A Maryland state senator backing law enforcement reform won a narrow victory on Tuesday in the Democratic nominating contest for the mayor of Baltimore, as the city recovers a year after rioting sparked by a black man’s death in police custody.
The primary election in the mostly African-American city of 620,000 people comes as Baltimore residents confront rising violent crime and unrest sparked by the death of Freddie Gray in April, 2015.
The incident stoked a simmering U.S. debate on treatment of minorities by law enforcement officers and prompted the current mayor to decline to seek re-election.
While the Republican Party and other parties also held primaries, the Democratic race’s winner almost certainly will win November’s general election because Democrats outnumber Republicans 10 to one in Baltimore, about 40 miles (60 km) northeast of Washington.
In the Democratic contest, state Senator Catherine Pugh, the chamber’s majority leader edged out former Mayor Sheila Dixon, 37 percent to 34 percent. Dixon was forced from office in 2010 for allegedly misappropriating gift cards for low-income families.
Pugh defeated a field of 13 Democrats vying for the nomination, including DeRay Mckesson, a nationally known activist with the Black Lives Matter movement that sprang up after police killings of minorities in U.S. cities.
Mckesson logged 12 percent of the vote.
Pugh, Dixon, Mckesson and Mayor Stephanie Rawlings-Blake are African-Americans. Pugh, who co-chaired a legislative working group on law enforcement reform, has called for greater accountability for Baltimore police and the use of mobile units to help residents find jobs.
Voters said they hoped the election would bring positive change to the port city. At 7.1 percent, Baltimore’s jobless rate is above the national average, and the city has been hit by a surge in murders.
“I think it’s a very important election. It’s time for change,” retiree Diane McCants, 67, said at a polling place in West Baltimore.
Tyrone Forney, a 52-year-old voter in northeast Baltimore, said the mayor’s race was critical. “We need new faces, new ideas,” he said.
The onetime steelmaking city exploded into world headlines a year ago after Gray, 25, died from a broken neck suffered in police custody.
His death sparked protests and a day of rioting. Six police officers – three black and three white – have been charged in Gray’s death.
Rawlings-Blake, the mayor since 2010, came under fire for her handling of the crisis. She said in September that she would not seek re-election.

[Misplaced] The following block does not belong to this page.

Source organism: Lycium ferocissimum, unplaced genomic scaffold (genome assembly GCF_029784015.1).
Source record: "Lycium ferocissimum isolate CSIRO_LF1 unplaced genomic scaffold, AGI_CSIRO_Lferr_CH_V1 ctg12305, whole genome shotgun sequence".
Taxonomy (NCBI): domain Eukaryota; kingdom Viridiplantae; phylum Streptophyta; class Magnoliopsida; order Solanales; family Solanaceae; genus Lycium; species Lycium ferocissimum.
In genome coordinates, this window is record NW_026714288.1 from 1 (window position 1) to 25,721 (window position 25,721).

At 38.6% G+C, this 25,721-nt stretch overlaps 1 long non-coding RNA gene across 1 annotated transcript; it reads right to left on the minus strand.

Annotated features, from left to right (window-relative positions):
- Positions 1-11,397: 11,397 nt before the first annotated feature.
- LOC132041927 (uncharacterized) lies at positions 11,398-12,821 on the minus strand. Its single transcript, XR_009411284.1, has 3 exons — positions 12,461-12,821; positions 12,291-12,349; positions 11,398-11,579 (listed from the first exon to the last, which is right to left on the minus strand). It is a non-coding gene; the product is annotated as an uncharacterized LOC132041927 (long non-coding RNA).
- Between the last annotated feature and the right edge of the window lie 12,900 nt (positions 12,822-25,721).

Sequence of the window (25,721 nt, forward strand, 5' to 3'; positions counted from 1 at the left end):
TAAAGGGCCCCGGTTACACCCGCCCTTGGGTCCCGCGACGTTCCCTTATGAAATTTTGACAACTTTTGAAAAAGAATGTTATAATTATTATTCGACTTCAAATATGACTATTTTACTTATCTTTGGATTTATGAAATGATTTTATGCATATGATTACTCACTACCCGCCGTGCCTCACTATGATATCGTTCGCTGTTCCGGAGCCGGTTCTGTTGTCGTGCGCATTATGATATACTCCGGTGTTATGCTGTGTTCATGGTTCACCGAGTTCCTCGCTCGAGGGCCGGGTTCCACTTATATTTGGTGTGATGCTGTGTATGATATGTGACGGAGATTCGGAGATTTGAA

(Reporting by Ian Simpson in Washington, Donna Owens in Baltimore and Victoria Cavaliere in New York; Editing by Jonathan Oatis and Richard Pullin)
Dr. Trump’s medicine show: Why is the president pushing an unproven drug? Follow the money
The "Trump is all about Trump" maxim goes a long way to explaining his obsessive beer-funneling of a malaria drug called hydroxychloroquine down the gullets of COVID-19 victims.
New York firefighter gets emotional talking about EMTs who feel guilty they’re too sick to work
The New York Fire Department is struggling to make its way through the coronavirus crisis. Currently, 493 members of the NYFD have tested positive for COVID-19 and more than 3,000 are out sick.
Anthony Almojera, an EMS Lieutenant-paramedic for the FDNY told CNN Tuesday that he doesn't know how they're managing the constant influx of calls for help from New Yorkers.
"It's truly a testament to the EMS workers that we have here, the EMTs and medics," he told host Jim Sciutto. "It's pretty amazing to see how they're going out in spite of seeing all their co-workers get sick. It's frightening for a lot of us. We don't want to bring it home. We don't want to get sick with it but, you know, this is our job, we treat the sick and injured. We still have all of our regular 9-1-1 calls. It's truly a testament to the EMTs."
‘Can we get a refund?’ Trump flack Stephanie Grisham faces a landslide of mockery after her abrupt dismissal
White House Press Secretary Stephanie Grisham is reportedly being relieved of her duties after having gone a full ten months on the job without holding a single press briefing.
Given that Grisham hauled in a salary of $183,000 despite never actually appearing before reporters to answer questions, some Americans are asking if we can get a "refund" for her purported services.
Others, meanwhile, are simply happy to see her leave despite having rarely, if ever, seen her talk in public.